Some of the biggest names in financial services are expected to announce today that they will offer home banking later this year using Intuit Inc.'s popular Quicken personal finance software.
Industry sources said 19 major banking organizations and nonbank financial services companies are expected to sign with Intuit, including such luminaries as American Express Corp., Citicorp, Chemical Banking Corp., Chase Manhattan Corp., First Interstate Bancorp, First Chicago Corp., Smith Barney, and Wells Fargo & Co.
Scott Cook, chief executive of Palo Alto, Calif.-based Intuit, is expected to be in New York today to announce his company's foray into on- line banking.
The new alliances are said to closely mirror the partnerships that Intuit's closest competitor, Microsoft Corp., has forged with several banks. Many of the banks that have signed on with Microsoft's Money program are also teaming up with Intuit.
Quicken is the dominant brand of personal finance software. With more than seven million users, it represents 75% to 80% of the market for banking and bill payment software.
"There are seven times as many Quicken users as Money users," said Linda Parker, a vice president for remote banking at U.S. Bank of Oregon, which will offer home banking services through both Money and Quicken. "It's unknown whether the same proportion will carry over into on-line banking."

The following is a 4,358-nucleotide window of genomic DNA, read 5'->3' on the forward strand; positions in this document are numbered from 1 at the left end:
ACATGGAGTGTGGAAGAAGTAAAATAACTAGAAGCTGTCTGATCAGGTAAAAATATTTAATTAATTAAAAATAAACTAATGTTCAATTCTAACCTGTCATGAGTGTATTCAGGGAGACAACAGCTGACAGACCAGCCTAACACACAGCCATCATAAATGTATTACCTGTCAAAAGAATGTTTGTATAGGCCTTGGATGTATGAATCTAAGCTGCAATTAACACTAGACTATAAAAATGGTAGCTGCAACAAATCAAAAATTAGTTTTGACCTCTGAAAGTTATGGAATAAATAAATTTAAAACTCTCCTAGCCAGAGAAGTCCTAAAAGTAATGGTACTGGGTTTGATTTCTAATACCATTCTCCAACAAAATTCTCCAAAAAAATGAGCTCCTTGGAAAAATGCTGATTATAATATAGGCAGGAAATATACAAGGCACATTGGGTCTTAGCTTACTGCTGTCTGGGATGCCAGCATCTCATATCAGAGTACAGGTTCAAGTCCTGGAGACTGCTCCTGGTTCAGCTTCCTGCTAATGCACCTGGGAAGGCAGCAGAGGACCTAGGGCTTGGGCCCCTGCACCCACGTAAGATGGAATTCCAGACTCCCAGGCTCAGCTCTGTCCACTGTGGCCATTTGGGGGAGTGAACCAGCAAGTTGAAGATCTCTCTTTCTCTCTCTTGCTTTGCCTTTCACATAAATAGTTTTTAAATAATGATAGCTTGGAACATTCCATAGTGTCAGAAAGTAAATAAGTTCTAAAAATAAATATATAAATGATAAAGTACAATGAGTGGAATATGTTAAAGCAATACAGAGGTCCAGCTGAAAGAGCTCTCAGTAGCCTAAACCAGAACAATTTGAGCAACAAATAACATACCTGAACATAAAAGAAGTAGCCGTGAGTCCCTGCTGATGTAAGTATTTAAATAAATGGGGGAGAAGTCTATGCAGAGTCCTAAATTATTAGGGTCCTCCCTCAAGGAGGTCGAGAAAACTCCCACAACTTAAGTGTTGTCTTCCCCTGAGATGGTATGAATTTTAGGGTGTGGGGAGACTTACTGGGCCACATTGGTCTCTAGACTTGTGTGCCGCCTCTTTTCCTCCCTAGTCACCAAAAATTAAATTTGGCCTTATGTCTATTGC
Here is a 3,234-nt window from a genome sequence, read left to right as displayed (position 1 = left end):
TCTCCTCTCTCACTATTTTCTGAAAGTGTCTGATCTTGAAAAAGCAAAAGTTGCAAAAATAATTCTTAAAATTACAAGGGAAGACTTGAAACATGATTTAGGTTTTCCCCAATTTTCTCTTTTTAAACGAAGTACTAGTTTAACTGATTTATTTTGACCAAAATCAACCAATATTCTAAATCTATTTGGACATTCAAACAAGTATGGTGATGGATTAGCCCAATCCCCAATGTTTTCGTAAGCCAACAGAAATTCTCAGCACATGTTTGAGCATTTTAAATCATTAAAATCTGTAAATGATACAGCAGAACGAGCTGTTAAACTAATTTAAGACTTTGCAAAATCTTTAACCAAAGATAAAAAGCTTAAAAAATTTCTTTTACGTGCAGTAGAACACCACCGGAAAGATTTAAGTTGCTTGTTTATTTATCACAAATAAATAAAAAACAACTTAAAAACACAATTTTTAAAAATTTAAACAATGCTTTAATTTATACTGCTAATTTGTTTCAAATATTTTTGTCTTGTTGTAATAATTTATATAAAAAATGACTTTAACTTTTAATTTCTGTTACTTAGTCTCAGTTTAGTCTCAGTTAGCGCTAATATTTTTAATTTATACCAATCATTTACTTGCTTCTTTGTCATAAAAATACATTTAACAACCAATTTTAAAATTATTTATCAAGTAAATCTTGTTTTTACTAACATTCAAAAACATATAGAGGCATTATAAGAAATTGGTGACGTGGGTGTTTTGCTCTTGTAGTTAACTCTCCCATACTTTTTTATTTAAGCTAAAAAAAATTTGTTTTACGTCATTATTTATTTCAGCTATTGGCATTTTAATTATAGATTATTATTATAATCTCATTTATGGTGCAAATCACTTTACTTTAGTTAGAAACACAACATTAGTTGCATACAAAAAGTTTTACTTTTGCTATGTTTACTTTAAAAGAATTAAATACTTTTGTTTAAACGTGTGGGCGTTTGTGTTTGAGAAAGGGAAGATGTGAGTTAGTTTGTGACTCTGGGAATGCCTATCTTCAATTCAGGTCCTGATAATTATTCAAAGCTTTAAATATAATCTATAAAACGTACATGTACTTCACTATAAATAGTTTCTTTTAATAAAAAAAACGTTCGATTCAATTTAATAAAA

Microsoft and Intuit "are going to compete against each other to give us the best products possible," said Gene Galloway, executive vice president for retail banking at Sanwa Bank, Los Angeles. Sanwa plans to use both Microsoft and Intuit.
Intuit has reportedly been negotiating with banks to offer these services for several months - even while it was in the thick of its attempts to be acquired by Microsoft.
The American Banker reported in May that at least a dozen banks had already lined up to offer on-line account access through Quicken in October.
But, sources say, Quicken stepped up its efforts in the past month and a half, after its deal with Microsoft collapsed under the weight of Justice Department scrutiny.
Microsoft's attempt to buy Intuit sent many banks into a panic, fearing the power the Redmond, Wash.-based software giant would wield. Since that deal was called off, bankers may be more receptive to alliances with either firm.
Case in point: In the past two weeks, five banks have announced that they will join Microsoft's program to offer similar home banking services through the latest version of its Money software this fall. Previously, Microsoft had publicly signed up only four banks in more than two years.
"You have a lot of scurrying going on right now," said William M. Randle, senior vice president at Huntington Bancshares in Columbus, Ohio. "You're going to see a lot of confusion."
Other financial institutions expected to announce agreements with Intuit include: Bank of Boston Corp., Centura Banks, Compass Bank, CoreStates Financial Corp., Home Savings of America, M&T Bank, Marquette Banks, Michigan National Bank, Sanwa Bank, Union Bank, and U.S. Bank of Oregon, the sources said.
Barton Crockett contributed to this report.